Managerial Overconfidence and Corporate Policies
Ohio State University - Fisher College of Business, Finance Department; National Bureau of Economic Research (NBER)
Campbell R. Harvey
Duke University - Fuqua School of Business; National Bureau of Economic Research (NBER); Duke Innovation & Entrepreneurship Initiative
John R. Graham
Duke University; National Bureau of Economic Research (NBER)
NBER Working Paper No. w13711
Miscalibration is a standard measure of overconfidence in both psychology and economics. Although it is often used in lab experiments, there is scarcity of evidence about its effects in practice. We test whether top corporate executives are miscalibrated, and whether their miscalibration impacts investment behavior. Over six years, we collect a unique panel of nearly 7,000 observations of probability distributions provided by top financial executives regarding the stock market. Financial executives are miscalibrated: realized market returns are within the executives' 80% confidence intervals only 38% of the time. We show that companies with overconfident CFOs use lower discount rates to value cash flows, and that they invest more, use more debt, are less likely to pay dividends, are more likely to repurchase shares, and they use proportionally more long-term, as opposed to short-term, debt. The pervasive effect of this miscalibration suggests that the effect of overconfidence should be explicitly modeled when analyzing corporate decision-making.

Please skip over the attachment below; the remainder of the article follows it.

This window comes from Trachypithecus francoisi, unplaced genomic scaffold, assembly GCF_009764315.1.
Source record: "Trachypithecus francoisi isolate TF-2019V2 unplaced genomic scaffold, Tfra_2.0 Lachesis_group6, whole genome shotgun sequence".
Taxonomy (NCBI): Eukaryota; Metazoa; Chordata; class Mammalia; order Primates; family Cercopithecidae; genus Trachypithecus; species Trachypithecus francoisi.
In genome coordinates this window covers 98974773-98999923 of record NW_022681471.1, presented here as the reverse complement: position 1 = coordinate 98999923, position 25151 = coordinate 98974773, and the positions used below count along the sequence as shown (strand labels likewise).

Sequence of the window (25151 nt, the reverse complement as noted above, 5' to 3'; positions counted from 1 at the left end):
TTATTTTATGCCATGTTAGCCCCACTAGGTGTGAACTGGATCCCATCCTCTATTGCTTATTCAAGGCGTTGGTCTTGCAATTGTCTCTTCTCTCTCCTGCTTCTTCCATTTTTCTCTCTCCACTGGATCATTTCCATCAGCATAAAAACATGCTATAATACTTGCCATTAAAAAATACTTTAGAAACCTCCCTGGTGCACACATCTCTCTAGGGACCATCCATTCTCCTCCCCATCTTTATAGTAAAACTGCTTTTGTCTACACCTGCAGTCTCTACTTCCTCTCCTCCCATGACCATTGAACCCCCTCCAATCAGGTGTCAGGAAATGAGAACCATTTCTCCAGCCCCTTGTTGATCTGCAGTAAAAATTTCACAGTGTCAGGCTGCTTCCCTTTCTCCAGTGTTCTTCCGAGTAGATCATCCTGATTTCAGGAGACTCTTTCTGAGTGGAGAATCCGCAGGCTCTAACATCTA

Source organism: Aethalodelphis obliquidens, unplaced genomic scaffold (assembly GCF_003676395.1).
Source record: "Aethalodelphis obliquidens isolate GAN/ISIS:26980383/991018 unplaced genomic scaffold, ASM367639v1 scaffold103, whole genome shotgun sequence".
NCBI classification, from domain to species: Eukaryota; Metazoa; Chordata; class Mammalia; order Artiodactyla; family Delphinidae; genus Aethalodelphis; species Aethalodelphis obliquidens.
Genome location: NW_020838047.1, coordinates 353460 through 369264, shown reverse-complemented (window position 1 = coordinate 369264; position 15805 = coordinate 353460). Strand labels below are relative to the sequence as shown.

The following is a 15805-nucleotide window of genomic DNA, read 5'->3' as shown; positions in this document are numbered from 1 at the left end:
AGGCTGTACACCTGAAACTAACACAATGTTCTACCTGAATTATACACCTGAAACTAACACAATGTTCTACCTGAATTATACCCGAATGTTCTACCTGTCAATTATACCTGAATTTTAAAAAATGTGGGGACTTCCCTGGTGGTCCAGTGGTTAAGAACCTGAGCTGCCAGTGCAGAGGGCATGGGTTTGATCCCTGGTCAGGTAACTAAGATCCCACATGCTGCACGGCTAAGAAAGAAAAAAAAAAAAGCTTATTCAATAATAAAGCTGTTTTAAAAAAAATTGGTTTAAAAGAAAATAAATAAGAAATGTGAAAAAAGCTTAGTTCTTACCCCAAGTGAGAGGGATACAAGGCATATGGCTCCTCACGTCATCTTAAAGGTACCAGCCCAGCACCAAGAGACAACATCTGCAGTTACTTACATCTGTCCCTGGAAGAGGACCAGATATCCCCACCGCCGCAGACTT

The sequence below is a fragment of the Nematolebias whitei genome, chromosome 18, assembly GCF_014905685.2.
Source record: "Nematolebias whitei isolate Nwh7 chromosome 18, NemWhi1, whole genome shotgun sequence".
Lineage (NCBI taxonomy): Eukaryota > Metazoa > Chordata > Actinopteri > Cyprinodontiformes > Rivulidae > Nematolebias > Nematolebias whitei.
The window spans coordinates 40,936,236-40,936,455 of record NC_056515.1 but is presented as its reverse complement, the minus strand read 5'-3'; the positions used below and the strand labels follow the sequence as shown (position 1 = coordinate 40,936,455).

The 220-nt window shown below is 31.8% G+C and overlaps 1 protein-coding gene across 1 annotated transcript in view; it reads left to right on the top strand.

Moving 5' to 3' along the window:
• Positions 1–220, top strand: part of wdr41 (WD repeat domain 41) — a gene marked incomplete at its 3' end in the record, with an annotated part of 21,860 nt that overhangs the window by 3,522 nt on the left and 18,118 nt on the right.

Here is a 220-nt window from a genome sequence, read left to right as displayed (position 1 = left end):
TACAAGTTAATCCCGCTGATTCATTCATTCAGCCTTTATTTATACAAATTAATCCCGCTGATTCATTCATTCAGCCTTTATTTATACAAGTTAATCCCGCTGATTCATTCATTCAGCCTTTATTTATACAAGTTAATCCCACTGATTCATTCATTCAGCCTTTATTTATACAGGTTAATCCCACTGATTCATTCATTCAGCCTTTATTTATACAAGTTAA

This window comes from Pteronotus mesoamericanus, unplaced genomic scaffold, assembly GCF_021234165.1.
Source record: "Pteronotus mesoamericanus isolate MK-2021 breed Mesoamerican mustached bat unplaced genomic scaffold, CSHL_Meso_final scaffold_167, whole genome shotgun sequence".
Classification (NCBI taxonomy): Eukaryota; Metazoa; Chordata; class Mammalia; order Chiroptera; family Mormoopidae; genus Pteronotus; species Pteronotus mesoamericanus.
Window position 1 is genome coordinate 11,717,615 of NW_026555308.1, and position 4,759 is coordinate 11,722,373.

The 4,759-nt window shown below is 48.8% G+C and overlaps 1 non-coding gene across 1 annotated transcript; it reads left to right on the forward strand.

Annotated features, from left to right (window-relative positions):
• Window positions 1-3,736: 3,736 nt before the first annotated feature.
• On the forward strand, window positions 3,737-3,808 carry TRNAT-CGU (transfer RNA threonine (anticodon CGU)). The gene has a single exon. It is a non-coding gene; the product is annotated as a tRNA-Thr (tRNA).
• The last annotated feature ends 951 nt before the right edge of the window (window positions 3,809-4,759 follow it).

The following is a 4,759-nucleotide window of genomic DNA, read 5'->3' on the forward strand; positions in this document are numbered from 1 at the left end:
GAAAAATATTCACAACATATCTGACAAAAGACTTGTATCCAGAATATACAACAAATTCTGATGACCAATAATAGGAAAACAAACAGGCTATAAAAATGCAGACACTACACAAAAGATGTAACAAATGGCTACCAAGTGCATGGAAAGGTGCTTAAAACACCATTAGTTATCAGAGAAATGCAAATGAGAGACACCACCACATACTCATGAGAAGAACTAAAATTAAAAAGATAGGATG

Number of Pages in PDF File: 57
Date posted: December 31, 2007
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